All Things Considered

Monday thru Friday, 4:00 - 7:00 PM

Since 1971, this afternoon radio newsmagazine has delivered in-depth reporting and transformed the way listeners understand current events and view the world. Heard by over 13 million people on nearly 700 radio stations each week, All Things Considered is one of the most popular programs in America. Every weekday, hosts Melissa Block, Robert Siegel, and Audie Cornish present two hours of breaking news mixed with compelling analysis, insightful commentaries, interviews, and special — sometimes quirky — features.

Copyright 2017 NPR. To see more, visit http://www.npr.org/.

KELLY MCEVERS, HOST:

It's in the name Old Faithful, the geyser in Yellowstone National Park that blows over a hundred feet in the air every 90 minutes or so. It's enchanted millions of visitors for generations.

ROBERT SIEGEL, HOST:

When the Iranian nuclear agreement was reached in 2015 there was a hope — and it was just a hope — that the deal would lead to a more moderate Iran.

As tough sanctions were lifted, Iran received billions of dollars in oil revenues that had been blocked. The country's international isolation eased, raising the possibility that Iran's friction with the U.S. and some Arab states might give way to greater engagement, at least in some areas.

No one is talking like that now.

Apple is about to close a deal with director Steven Spielberg to revive his Emmy award-winning series Amazing Stories for Apple TV. With it, Apple is entering a world in which Netflix has been a leader. But now, new competitors to Netflix are emerging at a surprising speed.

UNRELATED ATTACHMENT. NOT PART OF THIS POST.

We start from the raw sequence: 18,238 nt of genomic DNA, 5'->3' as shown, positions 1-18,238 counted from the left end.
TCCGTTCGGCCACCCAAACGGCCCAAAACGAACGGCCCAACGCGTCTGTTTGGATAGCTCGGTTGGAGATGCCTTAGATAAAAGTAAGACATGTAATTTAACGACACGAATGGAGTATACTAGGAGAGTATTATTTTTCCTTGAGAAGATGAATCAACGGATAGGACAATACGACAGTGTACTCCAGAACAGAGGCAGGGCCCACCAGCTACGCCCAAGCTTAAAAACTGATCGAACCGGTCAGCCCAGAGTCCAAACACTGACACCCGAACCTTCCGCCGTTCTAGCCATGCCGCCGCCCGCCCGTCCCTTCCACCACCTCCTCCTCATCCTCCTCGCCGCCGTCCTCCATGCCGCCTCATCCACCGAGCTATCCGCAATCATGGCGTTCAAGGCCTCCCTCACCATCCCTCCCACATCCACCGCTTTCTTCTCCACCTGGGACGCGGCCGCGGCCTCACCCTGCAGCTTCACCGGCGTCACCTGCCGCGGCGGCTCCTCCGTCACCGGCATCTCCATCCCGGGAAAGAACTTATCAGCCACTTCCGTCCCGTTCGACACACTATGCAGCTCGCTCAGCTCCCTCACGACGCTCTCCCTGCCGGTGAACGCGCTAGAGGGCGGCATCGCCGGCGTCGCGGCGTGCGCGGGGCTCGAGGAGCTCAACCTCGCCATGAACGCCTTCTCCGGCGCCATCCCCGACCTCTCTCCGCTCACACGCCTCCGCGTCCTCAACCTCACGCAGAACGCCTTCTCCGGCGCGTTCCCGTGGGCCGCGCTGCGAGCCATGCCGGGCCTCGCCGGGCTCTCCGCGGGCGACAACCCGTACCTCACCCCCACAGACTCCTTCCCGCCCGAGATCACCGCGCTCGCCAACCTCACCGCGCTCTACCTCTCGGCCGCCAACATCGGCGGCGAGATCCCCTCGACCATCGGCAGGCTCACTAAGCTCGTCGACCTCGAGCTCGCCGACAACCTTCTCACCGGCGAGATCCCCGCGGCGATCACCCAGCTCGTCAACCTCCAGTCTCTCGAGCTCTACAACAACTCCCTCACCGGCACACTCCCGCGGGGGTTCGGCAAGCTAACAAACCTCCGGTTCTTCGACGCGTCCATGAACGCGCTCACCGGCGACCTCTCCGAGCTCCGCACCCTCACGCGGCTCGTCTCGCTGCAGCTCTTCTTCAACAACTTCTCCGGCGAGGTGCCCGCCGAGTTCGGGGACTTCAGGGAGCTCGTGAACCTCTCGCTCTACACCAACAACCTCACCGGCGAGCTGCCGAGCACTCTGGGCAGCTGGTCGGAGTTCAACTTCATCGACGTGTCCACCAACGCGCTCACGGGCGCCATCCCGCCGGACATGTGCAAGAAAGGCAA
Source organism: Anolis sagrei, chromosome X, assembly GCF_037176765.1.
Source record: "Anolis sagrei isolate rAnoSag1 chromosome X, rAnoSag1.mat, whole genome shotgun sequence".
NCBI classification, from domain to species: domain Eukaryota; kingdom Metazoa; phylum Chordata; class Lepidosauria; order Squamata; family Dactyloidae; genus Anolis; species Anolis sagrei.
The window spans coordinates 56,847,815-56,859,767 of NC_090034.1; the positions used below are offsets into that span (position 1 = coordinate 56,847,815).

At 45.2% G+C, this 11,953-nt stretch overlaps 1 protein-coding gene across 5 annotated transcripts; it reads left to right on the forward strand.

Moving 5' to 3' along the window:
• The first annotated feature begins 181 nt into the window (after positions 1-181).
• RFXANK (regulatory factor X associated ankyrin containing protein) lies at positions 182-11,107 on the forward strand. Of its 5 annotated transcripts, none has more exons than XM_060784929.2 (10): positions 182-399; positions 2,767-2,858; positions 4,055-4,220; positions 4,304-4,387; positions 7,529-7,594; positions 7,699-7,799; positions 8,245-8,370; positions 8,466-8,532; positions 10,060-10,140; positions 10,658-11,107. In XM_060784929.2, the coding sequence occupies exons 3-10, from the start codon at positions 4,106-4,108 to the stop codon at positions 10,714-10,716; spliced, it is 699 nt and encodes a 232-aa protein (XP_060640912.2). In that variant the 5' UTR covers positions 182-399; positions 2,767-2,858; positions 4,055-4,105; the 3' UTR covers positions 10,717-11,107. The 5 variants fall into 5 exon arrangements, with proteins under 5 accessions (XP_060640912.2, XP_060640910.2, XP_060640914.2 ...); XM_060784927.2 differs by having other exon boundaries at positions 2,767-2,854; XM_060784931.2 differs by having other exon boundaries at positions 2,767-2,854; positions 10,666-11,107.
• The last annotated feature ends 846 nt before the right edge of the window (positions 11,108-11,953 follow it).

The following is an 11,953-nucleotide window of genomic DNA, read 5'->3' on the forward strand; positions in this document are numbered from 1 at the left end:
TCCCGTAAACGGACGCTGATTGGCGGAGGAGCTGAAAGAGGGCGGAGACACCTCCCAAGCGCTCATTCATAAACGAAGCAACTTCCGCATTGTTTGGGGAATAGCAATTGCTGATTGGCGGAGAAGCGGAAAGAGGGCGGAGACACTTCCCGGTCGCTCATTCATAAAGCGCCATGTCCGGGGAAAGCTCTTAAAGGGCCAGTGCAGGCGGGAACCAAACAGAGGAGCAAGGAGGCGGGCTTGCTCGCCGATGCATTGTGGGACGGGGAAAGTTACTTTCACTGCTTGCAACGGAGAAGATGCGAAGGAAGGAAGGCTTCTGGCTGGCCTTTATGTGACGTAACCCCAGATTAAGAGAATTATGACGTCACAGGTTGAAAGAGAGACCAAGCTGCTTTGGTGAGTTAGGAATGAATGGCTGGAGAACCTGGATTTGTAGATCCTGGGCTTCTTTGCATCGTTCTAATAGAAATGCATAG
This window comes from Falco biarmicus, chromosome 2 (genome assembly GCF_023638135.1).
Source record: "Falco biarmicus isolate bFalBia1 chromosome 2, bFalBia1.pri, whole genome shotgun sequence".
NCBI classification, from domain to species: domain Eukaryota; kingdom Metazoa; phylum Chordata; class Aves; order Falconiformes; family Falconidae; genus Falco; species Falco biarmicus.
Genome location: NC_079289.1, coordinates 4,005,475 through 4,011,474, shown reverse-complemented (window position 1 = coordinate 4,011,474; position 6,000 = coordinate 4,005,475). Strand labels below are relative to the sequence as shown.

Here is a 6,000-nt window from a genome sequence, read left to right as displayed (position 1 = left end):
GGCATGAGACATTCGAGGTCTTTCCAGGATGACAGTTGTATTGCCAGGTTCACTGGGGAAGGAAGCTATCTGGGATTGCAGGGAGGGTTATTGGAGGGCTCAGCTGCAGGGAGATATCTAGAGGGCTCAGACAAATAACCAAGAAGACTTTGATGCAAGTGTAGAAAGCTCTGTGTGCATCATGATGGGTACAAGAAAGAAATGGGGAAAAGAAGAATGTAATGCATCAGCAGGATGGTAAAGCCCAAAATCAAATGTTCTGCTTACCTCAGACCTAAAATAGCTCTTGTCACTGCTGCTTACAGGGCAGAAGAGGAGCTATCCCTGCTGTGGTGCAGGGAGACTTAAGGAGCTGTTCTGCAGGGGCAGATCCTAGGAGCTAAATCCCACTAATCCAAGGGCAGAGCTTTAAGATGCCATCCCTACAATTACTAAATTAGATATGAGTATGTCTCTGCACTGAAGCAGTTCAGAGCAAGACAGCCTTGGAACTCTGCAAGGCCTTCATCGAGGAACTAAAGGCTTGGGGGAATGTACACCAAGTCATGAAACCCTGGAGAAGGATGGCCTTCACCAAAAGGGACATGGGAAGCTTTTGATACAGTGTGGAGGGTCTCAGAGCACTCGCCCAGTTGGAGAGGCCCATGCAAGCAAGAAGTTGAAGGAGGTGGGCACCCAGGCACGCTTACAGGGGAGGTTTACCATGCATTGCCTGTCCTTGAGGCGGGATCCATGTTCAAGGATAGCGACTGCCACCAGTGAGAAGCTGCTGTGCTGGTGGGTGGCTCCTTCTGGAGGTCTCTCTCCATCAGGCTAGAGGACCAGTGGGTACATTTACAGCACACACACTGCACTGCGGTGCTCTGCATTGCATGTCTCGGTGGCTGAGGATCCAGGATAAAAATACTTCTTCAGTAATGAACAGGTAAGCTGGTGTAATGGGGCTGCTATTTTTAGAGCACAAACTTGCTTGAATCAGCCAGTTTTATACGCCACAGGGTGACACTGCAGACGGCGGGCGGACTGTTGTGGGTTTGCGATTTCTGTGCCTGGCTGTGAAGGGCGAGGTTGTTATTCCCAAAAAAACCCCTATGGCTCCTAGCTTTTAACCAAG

Copyright 2017 NPR. To see more, visit http://www.npr.org/.

ROBERT SIEGEL, HOST:

If you listen very closely to this next highlight, you can hear the sound of millions of U.S. soccer fans tearing their hair out.

(SOUNDBITE OF ARCHIVED RECORDING)

Copyright 2017 NPR. To see more, visit http://www.npr.org/.

ROBERT SIEGEL, HOST:

Copyright 2017 NPR. To see more, visit http://www.npr.org/.

KELLY MCEVERS, HOST:

The U.S. government has any number of ways to get out its messages - press releases, news conferences, social media. Now, some federal agencies are trying out podcasts. NPR's Brian Naylor reports.

Café Hacienda San Pedro, a trendy coffee shop in San Juan, is buzzing. A long line snakes through it. People are chatting; dogs sit snoozing. Everything looks normal.

But in a few months, it probably won't.

Copyright 2017 NPR. To see more, visit http://www.npr.org/.

KELLY MCEVERS, HOST:

Copyright 2017 NPR. To see more, visit http://www.npr.org/.

Copyright 2017 NPR. To see more, visit http://www.npr.org/.

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